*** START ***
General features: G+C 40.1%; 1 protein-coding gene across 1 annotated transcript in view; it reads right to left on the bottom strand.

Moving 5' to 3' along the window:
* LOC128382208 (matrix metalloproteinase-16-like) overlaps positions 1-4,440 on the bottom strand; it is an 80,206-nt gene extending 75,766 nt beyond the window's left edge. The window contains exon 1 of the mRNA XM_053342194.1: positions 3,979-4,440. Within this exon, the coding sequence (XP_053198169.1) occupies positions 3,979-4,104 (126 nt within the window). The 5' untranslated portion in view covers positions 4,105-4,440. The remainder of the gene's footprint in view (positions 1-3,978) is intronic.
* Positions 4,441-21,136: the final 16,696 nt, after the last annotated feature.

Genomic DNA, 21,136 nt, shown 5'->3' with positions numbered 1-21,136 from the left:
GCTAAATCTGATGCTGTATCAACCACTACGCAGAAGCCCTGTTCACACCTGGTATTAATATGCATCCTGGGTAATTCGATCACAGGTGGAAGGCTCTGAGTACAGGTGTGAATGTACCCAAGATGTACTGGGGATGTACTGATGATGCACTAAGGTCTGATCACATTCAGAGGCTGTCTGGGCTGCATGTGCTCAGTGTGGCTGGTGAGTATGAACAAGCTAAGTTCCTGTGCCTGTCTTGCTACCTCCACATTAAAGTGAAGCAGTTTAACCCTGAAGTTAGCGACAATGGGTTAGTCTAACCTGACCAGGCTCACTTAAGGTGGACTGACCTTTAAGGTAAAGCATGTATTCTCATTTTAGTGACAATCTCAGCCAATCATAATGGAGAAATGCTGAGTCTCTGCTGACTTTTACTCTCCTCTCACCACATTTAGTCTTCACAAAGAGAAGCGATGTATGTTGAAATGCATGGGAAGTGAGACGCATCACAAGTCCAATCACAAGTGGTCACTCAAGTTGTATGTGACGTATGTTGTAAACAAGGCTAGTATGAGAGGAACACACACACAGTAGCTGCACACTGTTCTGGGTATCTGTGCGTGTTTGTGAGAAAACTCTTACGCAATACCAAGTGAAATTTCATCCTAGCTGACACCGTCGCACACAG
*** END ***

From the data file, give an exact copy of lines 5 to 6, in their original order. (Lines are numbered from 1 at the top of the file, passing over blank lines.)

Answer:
Genomic DNA, 21,136 nt, shown 5'->3' with positions numbered 1-21,136 from the left:
GCTAAATCTGATGCTGTATCAACCACTACGCAGAAGCCCTGTTCACACCTGGTATTAATATGCATCCTGGGTAATTCGATCACAGGTGGAAGGCTCTGAGTACAGGTGTGAATGTACCCAAGATGTACTGGGGATGTACTGATGATGCACTAAGGTCTGATCACATTCAGAGGCTGTCTGGGCTGCATGTGCTCAGTGTGGCTGGTGAGTATGAACAAGCTAAGTTCCTGTGCCTGTCTTGCTACCTCCACATTAAAGTGAAGCAGTTTAACCCTGAAGTTAGCGACAATGGGTTAGTCTAACCTGACCAGGCTCACTTAAGGTGGACTGACCTTTAAGGTAAAGCATGTATTCTCATTTTAGTGACAATCTCAGCCAATCATAATGGAGAAATGCTGAGTCTCTGCTGACTTTTACTCTCCTCTCACCACATTTAGTCTTCACAAAGAGAAGCGATGTATGTTGAAATGCATGGGAAGTGAGACGCATCACAAGTCCAATCACAAGTGGTCACTCAAGTTGTATGTGACGTATGTTGTAAACAAGGCTAGTATGAGAGGAACACACACACAGTAGCTGCACACTGTTCTGGGTATCTGTGCGTGTTTGTGAGAAAACTCTTACGCAATACCAAGTGAAATTTCATCCTAGCTGACACCGTCGCACACAG